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3 things to remember when sending a smaller payment.


The first thing we should say is that when it comes to someone's money, no amount is a small amount.

Consumers hunt around to save and get the best deal on insurance, utilities and bank accounts; the savings you can get on an exchange of currency should be viewed in exactly the same way and the company that overlooks the needs of someone converting what they (the company or the customer) consider a 'small amount' is limiting customer choice, pigeon holing the consumer and deviating from the very reason why challenger companies came in to being in this sector.

We will look at the costs of sending a payment, the ways you can send a payment, the reasons you might send a payment and how you can approach all of the above in pursuit of the best value for money

1. How much should it cost to send and receive your money?

It always costs something to send a payment.

You may have noticed your bank charges anywhere between £3 and £35.

Your bank may offer you a couple of different ways to send a payment too.

You can call them and ask for a CHAPS payments which, provided you request it before 14:00 should arrive at it's destination the same day.

Most 'online' domestic payments can be sent by FPS (Faster payment system). The cost for this is usually covered in the account fee you pay monthly. Faster payments incur no up front cost, but that doesn't mean they are free.

An international transfer can cost more.

This is because international payments cannot be sent using the FPS network. FPS only

exists within the UK domestic banking network. Other countries may have similar domestic settlement formats, but these tend not to extend to international payments.

Currency companies will also charge you for sending a payment. They do this because they rely on the UK banking system to send and receive money.

Therefore, the currency company does incur a cost.

This cost can vary depending on the format in which the currency company sends your payment and also depending on the amount of payments the currency company makes collectively.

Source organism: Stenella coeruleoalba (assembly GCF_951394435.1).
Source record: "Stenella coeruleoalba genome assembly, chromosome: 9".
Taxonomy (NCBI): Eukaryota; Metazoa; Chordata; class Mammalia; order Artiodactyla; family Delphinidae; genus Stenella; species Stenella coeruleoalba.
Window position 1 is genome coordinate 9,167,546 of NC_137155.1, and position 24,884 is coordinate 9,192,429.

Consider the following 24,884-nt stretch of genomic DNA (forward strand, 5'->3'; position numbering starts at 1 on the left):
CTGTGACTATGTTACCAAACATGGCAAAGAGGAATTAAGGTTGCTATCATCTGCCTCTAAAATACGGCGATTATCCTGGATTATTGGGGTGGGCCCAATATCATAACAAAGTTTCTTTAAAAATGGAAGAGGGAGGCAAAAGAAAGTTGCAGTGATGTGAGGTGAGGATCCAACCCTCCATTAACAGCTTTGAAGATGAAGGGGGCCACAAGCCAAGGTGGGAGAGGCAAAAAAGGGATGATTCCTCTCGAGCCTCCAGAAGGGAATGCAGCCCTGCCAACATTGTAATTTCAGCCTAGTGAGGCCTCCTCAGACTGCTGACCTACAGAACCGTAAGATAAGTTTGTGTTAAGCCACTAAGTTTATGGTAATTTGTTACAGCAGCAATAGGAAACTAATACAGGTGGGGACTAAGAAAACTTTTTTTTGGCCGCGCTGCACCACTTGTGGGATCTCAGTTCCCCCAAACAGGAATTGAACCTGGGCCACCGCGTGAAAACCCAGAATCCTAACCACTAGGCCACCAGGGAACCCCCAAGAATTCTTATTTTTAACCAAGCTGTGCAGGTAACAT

If the currency company makes a lot of payments then they can usually get a discount on that cost from their bank.

However, the currency company does not necessarily pass on the saving to you.

So, if currency companies suggest they do not charge you for sending payments, this can mean a couple of different things.

Some companies use the domestic banking networks of the country you're sending the payment to in order to avoid any international payment costs.

This is very clever, but it does rely on that company having a presence in the country you're sending funds to and it invariably means you cannot send one currency to a country that does not deal in that currency as it's domestic tender.

Hence, you would not be able to use these sorts of companies to send euros to the United States.

You can only send those euros to a country whose domestic tender is euros because that is the only way these companies can ensure there is no domestic transfer costs arise.

They basically transmit your euros domestically from their euro located entity; they are not making an international payment at all.

Currency companies like Prime Cap rely on the relationship their bank has globally with banking institutions in the countries we are sending to.

If our bank is big enough then they will likely have a branch, license or presence in the country you are sending to, and we can make use of that network.

This enables us to keep costs to a minimum.

When you are sending to rare and wonderful countries with unusual or restricted currencies the costs climb.

At most we will charge £10 for an international payment, however, wherever possible we will pay for this cost ourselves from the margin we apply to the rate of exchange we offer you.

So, in theory, we are paying for the cost of the transfer for you. You have no upfront costs added to the amount you are exchanging or deducted from the amounts you are sending.

We prefer it this way because it means what you see is what you get and, in the case of smaller payments, where the difference in price can be fractional, we know that the only thing we have to get right is the rate and the additional service.

On smaller payments the cost of an international transmission can make up quite a sizeable chunk of the expenses you incur.

It seems a little ridiculous that you are charged £25 to send £250 to France, for instance.